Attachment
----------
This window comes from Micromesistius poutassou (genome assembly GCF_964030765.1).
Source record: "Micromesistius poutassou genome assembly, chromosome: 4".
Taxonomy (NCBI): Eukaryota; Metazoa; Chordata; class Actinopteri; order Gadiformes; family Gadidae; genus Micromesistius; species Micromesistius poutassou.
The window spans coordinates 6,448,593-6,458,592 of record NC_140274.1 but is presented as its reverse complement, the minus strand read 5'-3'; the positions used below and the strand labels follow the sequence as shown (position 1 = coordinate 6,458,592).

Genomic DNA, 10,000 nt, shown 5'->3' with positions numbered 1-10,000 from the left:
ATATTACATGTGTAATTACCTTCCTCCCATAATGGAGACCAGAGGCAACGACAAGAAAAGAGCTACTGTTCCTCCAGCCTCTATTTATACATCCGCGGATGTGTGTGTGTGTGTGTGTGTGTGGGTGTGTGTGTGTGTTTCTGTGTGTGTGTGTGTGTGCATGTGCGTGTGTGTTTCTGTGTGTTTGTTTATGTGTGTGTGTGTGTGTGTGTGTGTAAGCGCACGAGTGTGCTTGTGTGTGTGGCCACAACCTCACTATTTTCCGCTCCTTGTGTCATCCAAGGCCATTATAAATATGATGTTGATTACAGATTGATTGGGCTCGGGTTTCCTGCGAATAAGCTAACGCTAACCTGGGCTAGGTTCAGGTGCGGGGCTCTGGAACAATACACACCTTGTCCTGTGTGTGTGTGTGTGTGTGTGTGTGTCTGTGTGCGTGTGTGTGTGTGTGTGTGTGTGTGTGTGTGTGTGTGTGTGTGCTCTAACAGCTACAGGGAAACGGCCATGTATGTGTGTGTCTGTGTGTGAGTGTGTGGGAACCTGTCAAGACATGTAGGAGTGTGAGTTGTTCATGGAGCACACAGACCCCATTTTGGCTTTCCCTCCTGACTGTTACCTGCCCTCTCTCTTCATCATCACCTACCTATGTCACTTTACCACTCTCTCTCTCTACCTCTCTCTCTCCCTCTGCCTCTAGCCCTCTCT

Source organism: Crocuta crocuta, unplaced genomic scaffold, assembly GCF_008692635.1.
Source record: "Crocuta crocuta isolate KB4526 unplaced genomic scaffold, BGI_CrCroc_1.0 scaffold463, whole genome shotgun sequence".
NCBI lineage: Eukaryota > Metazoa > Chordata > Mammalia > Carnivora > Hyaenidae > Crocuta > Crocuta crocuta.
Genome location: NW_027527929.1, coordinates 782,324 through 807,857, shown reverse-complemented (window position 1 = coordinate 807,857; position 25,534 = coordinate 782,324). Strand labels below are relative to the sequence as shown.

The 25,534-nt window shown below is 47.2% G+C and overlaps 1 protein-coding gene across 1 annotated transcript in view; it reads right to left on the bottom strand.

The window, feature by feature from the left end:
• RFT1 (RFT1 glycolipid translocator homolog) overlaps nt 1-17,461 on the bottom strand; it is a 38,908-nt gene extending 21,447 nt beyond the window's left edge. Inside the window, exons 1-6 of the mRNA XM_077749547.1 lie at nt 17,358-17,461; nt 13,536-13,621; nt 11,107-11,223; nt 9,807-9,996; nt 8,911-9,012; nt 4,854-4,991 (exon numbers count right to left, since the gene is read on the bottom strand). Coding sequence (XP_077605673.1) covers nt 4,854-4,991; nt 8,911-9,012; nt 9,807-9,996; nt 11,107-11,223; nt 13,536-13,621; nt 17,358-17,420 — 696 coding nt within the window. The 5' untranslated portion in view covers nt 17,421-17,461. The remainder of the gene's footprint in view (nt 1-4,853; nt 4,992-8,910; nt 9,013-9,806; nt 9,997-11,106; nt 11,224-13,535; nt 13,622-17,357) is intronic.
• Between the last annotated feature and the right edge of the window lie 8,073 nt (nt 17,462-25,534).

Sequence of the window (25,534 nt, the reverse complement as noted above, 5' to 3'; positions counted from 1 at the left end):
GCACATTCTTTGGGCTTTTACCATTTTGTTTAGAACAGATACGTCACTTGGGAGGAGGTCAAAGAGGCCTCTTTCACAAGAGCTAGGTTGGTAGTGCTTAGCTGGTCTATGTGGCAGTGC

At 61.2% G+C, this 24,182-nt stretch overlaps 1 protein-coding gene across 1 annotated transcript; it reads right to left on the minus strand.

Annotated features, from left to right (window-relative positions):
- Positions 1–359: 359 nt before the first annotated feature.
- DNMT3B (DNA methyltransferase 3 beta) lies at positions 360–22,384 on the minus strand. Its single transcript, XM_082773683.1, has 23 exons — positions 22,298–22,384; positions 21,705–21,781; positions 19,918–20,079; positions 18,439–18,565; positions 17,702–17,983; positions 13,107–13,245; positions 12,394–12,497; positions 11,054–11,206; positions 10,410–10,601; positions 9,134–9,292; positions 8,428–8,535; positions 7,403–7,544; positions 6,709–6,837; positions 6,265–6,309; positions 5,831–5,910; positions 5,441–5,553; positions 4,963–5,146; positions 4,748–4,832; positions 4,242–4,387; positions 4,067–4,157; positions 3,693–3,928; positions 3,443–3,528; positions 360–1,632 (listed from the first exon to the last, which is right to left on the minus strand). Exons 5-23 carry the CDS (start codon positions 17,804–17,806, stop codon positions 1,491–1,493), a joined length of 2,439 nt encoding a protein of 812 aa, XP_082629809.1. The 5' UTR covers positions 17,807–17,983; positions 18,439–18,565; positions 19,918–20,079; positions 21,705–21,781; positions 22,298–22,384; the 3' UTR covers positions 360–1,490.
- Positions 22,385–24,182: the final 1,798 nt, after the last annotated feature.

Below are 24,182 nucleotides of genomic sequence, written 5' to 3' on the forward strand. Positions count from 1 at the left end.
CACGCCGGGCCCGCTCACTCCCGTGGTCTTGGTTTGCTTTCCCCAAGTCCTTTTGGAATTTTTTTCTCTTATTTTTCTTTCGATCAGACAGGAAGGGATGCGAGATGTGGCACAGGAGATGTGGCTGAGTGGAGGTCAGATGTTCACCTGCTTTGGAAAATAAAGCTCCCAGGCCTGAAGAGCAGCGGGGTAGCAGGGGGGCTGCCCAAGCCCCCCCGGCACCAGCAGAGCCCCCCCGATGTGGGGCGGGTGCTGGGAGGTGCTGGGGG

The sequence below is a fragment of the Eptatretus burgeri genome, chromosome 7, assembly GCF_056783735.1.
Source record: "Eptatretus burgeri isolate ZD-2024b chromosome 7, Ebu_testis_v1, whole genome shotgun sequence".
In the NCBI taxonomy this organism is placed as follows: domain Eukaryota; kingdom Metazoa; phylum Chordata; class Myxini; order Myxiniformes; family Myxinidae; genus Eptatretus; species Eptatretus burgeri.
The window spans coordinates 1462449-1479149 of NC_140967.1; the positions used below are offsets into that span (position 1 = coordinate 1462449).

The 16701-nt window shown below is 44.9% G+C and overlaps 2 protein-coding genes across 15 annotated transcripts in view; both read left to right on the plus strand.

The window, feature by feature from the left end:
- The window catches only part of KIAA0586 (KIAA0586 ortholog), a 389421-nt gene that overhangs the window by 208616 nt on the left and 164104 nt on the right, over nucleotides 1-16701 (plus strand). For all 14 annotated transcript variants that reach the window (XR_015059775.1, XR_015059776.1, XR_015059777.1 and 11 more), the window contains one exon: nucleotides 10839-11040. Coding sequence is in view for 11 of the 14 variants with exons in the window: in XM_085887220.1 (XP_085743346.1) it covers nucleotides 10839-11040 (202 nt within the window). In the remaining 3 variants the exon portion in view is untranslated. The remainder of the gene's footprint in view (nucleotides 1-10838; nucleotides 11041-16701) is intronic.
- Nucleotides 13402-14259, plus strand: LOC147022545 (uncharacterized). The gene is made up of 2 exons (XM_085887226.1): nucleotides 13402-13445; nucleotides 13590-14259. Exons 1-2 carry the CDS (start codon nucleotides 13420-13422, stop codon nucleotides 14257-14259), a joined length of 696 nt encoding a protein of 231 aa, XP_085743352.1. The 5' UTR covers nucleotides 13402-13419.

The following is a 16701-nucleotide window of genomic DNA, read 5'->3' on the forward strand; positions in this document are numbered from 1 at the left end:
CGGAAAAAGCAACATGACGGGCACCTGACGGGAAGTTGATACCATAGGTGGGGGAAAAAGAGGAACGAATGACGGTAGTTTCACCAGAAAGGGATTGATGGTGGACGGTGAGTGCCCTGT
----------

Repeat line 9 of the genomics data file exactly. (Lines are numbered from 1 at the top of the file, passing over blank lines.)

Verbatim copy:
NCBI lineage: Eukaryota > Metazoa > Chordata > Mammalia > Carnivora > Hyaenidae > Crocuta > Crocuta crocuta.